Visceral fat builds up around internal organs, such as the liver and intestines. Why is it harmful in high levels? And how to get rid of it.
Scientific research has linked high levels of visceral fat levels with various health conditions, such as heart disease, colorectal cancer and diabetes.
The charity Diabetes UK confirms that “higher amounts of visceral fat is associated with increased risks of type 2 diabetes”.
It adds: “Researchers have found that visceral [fat] secretes a protein called retinol-binding protein 4 (RBP4), which has been shown to increase resistance to insulin.”
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Visceral fat has been observed to act like a hormone within the body.
This is how this type of body fat has earned the nickname “active fat”.
Expensive CT scans and full-body MRIs are the most precise way to measure visceral fat.
However, as most people don’t have free access to these facilities, waist circumference measurements can be a good predictor as to whether you’re carrying too much of it.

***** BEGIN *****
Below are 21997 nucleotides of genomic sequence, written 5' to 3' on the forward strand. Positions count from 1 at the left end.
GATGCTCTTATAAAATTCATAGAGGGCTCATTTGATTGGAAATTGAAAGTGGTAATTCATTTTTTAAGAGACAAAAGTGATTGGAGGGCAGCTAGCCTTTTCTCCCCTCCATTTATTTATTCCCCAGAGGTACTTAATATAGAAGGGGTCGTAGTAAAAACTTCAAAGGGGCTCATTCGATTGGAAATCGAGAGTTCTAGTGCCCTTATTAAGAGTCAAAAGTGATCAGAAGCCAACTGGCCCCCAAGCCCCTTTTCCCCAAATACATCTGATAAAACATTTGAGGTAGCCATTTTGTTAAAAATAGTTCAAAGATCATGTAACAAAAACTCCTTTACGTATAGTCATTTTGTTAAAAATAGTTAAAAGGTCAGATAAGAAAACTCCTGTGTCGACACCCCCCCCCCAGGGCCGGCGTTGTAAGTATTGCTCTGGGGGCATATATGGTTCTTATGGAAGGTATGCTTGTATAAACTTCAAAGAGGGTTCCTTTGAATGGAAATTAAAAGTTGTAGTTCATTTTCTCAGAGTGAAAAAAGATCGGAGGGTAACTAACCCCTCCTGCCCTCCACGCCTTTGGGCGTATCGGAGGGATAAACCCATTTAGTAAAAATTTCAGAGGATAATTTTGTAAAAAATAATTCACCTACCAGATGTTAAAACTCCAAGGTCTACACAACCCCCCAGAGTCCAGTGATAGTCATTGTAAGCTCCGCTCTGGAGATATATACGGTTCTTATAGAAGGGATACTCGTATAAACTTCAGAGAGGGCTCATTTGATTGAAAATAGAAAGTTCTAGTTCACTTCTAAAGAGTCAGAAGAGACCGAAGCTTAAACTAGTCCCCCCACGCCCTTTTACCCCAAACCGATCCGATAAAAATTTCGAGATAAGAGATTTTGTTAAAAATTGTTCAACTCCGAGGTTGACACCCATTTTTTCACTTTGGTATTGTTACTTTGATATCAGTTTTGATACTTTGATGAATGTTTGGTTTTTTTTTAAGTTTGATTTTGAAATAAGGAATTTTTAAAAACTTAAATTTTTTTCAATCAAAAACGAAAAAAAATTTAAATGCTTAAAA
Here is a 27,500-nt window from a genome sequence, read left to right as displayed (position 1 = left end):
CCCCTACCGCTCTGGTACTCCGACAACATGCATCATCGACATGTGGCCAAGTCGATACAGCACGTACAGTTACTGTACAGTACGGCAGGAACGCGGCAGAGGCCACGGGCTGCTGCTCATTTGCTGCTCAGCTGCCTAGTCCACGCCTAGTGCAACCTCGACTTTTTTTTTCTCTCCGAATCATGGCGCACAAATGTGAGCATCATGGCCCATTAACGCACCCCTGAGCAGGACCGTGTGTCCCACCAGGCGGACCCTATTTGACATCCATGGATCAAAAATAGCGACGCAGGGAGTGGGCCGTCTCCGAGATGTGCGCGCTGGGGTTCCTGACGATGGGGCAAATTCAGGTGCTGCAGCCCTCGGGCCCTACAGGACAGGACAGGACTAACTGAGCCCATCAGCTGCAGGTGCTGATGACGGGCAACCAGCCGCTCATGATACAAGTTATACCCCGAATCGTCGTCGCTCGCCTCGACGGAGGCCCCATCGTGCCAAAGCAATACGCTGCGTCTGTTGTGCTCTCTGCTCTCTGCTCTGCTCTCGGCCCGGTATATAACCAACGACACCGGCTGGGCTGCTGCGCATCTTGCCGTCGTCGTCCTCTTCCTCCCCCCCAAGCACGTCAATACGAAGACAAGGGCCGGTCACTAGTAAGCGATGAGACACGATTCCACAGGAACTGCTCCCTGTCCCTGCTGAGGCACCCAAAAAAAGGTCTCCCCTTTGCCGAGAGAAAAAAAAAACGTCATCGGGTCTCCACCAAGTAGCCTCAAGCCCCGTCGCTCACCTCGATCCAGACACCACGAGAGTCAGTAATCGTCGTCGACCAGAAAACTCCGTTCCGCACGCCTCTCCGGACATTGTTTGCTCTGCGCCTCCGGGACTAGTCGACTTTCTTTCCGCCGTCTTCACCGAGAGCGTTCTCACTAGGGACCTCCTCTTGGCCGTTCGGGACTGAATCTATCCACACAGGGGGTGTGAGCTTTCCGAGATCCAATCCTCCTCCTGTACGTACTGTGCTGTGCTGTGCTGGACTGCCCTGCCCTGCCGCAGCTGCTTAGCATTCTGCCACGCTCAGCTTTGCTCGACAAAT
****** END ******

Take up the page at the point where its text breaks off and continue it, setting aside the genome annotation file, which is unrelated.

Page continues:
Harvard Medical School recommends people to use a sewing tape measure.
Measure the waistline at the level of the navel while breathing easily.
For women, a waist circumference 35 inches or larger suggests excess visceral fat levels.
For men, 40 inches or more suggest too much visceral fat inside the body.
How to get rid of visceral fat
Harvard Medical School adds: “Exercise can help reduce your waist circumference.”
It suggests engaging in 30 minutes of brisk walking most days during the week.
Johns Hopkins Medicine states exercise “determines how much fat builds up in the body”.
“It works to prevent and to reduce the build-up of belly fat”, says the medical experts at Johns Hopkins Medicine.
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They go on to cite research published in the Journal of Applied Physiology.
The study involved 175 overweight people who didn’t exercise.
They were split into one of four groups: a no-exercise group; or one of three exercise groups.
After six months, the no-exercise group had gained belly fat whereas the exercise groups did not.
Additionally, results revealed that doing a brisk 30-minute walk, six times per week, was the most beneficial.
And doing more – not harder – exercise worked best to shed belly fat.
These results have convinced health professionals at Johns Hopkins Medicine that “exercise is a key part of losing belly fat”.
And with the sun shining outside, there’s no better time to go for a brisk walk than right now.
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